Here's a scenario:

I have two branches in my company. One in Toronto, the other in Montreal. I have an Azure virtual network containing a variety of resources. I want to connect both of my branches to the Azure virtual network via Site-to-Site VPN connections. My existing routers only support static routing, and I can't afford to buy new routers that support dynamic routing.

Here's the question: Is it possible to connect both my branches to the VNET in Azure without buying new equipment?

migrated from superuser.com Oct 24 '14 at 17:40

This question came from our site for computer enthusiasts and power users.

  • How do you expect to communicate with Azure without using the Internet? I'm not sure why you think you need new equipment to access the VM? How exactly/In what ways do you want to access it? Are you trying to integrate AD between both branches and your Azure virtual network? What have you tried already? – techie007 Oct 23 '14 at 19:13
  • @Ƭᴇcʜιᴇ007 I have updated the question to better reflect what I am trying to achieve – CamronBute Oct 23 '14 at 19:17
  • This is very much a Server Fault question, but have you read through the documentation? If so, do you have any specific questions about it? (those docs say site-to-site connections are supported with static routing) – heavyd Oct 23 '14 at 19:24
  • @heavyd I am wondering about whether I can connect my two branches both to Azure VNET at the same time – CamronBute Oct 24 '14 at 15:13

Azure offers a site-to-site VPN connector for connecting your Azure virtual network to your corporate network via a VPN.

A site-to-site VPN allows you to create a secure connection between your on-premises site and your virtual network. To create a site-to-site connection, a VPN device that is located on your on-premises network is configured to create a secure connection with the Azure Virtual Network Gateway.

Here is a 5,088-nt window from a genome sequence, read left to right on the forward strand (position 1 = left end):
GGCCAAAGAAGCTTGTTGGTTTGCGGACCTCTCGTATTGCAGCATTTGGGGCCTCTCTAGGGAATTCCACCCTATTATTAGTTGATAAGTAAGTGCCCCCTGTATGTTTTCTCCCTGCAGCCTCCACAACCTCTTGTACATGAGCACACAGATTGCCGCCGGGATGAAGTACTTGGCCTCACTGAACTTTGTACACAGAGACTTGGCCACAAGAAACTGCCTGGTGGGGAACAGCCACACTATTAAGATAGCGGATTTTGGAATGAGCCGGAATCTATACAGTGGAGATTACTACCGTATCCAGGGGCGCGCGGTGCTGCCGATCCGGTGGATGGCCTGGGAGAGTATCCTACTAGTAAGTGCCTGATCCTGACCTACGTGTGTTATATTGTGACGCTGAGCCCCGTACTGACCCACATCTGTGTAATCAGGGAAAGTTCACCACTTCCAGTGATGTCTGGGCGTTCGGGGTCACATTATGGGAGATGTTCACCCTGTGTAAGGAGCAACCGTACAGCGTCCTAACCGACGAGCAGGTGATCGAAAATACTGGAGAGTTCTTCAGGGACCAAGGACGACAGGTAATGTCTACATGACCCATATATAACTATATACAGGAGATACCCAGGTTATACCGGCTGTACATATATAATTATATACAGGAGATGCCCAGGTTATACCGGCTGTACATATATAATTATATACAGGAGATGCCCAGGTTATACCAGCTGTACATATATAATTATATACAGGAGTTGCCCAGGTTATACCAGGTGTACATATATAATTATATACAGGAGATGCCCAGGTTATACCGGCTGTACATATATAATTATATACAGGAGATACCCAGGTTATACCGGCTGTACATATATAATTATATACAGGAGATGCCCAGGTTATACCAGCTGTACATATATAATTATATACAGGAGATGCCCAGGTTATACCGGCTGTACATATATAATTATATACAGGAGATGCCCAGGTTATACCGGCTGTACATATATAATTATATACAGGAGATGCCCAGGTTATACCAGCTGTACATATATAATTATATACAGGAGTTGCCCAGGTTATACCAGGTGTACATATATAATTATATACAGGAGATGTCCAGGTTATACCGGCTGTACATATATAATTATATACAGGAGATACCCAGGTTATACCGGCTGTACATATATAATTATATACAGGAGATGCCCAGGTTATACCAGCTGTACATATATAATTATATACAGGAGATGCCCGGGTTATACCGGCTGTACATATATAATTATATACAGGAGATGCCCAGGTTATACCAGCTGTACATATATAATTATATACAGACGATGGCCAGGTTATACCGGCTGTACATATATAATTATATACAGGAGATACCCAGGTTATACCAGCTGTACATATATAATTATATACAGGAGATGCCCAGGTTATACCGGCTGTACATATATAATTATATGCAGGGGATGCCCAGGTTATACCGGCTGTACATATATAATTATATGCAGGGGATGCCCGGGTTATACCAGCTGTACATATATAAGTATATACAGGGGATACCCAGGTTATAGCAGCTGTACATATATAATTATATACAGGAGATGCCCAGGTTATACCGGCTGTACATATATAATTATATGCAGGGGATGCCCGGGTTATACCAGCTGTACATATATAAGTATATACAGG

They provide documentation here: Configure a Site-to-Site VPN in the Management Portal, and here: Create a Cross-Premises Virtual Network for Site-to-Site Connectivity

You will need a compatible VPN solution to act as the VPN end-point at the office(s).

Also see this MS article: About Secure Cross-Premises Connectivity

  • Does this allow the two branches to both connect to the VNET at the same time? – CamronBute Oct 24 '14 at 15:13
  • Depends on how they are currently interconnected (if at all). If they are two stand-alone networks then you'll need 2 VPN connecitons, one for each branch. – techie007 Oct 24 '14 at 15:26
  • Let's assume they are not interconnected at all. Will I need dynamic routing equipment at any location? – CamronBute Oct 24 '14 at 17:21
  • Assuming simple networks at the branches and that you're not triyn got interconnect those two branches via the Azure vnet, then if you use the branch's central router as your VPN end-point then you should have to set up 0 additional routing, as the router will know when to send it across the VPN. Once it's setup it works just like any other VPN, if you're not familiar with how VPNs work, then I'd start investigating that first. – techie007 Oct 24 '14 at 17:26

Your Answer

By clicking “Post Your Answer”, you agree to our terms of service, privacy policy and cookie policy

Not the answer you're looking for? Browse other questions tagged or ask your own question.